Aspects of Reception History
Chapter 1. State of research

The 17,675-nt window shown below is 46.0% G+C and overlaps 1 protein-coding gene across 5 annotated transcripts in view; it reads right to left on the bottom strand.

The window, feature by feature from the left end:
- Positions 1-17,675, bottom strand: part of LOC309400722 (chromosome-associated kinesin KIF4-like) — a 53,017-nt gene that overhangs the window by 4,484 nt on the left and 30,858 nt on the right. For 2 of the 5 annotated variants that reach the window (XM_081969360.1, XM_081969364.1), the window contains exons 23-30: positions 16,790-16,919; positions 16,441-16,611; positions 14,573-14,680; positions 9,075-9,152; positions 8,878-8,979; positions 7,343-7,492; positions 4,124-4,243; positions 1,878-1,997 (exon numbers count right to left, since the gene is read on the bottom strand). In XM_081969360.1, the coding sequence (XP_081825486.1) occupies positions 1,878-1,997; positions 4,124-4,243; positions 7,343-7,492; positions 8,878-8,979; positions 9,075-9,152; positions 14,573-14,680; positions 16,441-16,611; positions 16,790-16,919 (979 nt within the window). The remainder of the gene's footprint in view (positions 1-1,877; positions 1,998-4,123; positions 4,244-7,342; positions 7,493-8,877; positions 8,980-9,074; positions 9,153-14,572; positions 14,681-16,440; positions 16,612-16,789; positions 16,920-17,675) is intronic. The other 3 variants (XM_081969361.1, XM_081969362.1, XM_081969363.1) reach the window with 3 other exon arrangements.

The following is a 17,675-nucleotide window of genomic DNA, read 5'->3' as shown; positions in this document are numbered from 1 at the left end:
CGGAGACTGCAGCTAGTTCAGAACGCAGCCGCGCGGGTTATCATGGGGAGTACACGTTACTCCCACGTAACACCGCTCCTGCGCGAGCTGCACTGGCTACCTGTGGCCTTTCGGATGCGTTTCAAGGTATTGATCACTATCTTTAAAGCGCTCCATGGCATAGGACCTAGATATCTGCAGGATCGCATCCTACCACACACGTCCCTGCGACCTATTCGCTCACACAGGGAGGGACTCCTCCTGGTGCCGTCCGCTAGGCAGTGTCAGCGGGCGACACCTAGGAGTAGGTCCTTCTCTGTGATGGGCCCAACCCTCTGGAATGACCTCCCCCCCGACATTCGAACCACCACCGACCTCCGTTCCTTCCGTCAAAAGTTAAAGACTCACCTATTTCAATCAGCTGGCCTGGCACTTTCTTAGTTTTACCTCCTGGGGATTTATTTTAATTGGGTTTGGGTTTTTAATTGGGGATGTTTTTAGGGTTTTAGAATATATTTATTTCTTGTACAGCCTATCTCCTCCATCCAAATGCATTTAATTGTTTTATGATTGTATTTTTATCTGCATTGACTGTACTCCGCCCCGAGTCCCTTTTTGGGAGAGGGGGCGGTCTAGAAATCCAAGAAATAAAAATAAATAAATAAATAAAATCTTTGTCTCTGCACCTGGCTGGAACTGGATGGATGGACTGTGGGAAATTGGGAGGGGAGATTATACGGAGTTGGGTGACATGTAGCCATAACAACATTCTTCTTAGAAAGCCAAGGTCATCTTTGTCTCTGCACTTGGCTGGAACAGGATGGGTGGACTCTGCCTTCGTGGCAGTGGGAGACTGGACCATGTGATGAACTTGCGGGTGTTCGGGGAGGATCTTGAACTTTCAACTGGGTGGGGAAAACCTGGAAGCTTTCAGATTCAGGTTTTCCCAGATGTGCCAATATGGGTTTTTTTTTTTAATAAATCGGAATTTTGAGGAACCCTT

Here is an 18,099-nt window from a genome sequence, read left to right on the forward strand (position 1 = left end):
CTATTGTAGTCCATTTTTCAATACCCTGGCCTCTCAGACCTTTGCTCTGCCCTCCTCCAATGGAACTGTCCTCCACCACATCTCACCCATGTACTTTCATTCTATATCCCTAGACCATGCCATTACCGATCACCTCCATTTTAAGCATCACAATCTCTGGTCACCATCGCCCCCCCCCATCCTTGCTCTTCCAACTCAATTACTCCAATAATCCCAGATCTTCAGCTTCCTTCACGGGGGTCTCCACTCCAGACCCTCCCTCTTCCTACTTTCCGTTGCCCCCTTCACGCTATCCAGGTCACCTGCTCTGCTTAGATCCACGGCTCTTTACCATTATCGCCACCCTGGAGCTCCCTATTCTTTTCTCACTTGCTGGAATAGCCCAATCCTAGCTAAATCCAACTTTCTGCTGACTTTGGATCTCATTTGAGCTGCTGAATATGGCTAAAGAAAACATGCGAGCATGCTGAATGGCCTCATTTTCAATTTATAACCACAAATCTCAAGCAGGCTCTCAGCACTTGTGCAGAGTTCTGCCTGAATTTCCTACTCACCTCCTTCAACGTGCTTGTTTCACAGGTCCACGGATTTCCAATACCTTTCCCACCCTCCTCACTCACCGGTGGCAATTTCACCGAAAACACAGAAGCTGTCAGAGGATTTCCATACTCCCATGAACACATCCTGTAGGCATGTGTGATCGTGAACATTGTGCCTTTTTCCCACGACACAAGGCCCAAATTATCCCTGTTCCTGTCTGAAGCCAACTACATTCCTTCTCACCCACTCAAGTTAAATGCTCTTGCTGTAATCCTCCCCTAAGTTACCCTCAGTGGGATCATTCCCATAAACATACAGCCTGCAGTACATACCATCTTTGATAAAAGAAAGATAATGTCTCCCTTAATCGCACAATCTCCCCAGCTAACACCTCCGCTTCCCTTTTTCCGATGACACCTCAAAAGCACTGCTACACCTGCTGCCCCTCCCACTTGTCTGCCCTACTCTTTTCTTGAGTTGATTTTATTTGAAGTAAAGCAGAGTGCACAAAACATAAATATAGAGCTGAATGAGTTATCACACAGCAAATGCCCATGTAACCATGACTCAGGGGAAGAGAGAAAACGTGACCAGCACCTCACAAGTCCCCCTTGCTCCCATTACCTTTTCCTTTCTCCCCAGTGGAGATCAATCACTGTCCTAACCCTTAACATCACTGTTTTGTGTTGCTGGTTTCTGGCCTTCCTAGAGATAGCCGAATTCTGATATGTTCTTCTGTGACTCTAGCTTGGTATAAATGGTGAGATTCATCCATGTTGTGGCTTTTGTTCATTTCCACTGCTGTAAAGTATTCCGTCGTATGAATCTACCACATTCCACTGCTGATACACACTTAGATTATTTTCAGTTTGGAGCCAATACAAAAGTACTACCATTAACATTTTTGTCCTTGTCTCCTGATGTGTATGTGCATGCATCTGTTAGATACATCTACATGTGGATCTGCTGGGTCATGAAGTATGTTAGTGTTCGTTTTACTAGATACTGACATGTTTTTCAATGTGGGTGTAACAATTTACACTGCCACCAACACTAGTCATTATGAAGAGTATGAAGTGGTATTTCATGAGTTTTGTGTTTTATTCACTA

17 Chapter 1 State of research 1. Music editing, History and theory 1.1 Music editing as a specific form of scientific editing In his classic book on the scientific bases of music editing,4 James Grier defined the specificity of that subdiscipline versus literary editing� Highlighting the rela- tively young history of music editing, whose earliest origins can be sought in the mid-eighteenth-century editions of the works of Handel, but which developed on a larger scale only with the emergence of the complete editions of leading German composers in the mid-nineteenth century, Grier comments on the hid- den ideological character that accompanied music editing from the very begin- ning: “Since the formation of the Bach-Gesellschaft in 1850 … musicologists have produced an enormous quantity of distinguished editions …� But a strong element in the undertaking was the creation of a canon, a central core of reper- tory, whose texts carried the same philological weight as their rivals in literature and political history�”5 That observation leads Grier to emphasise the historical conditioning of any types of music editions, including those that theoretically embrace objectivism and a transmission of the composer’s intentions free from contaminations: Over the past century and a half, music editions strove to present a neutral edition, one that seemed to preserve objectivity and permitted either a limited scope for editorial intervention, or none at all� Again, a term, this time Urtext, reveals the mode of editorial thinking� An Urtext purports to present the “original” text of the composer, unmedi-...
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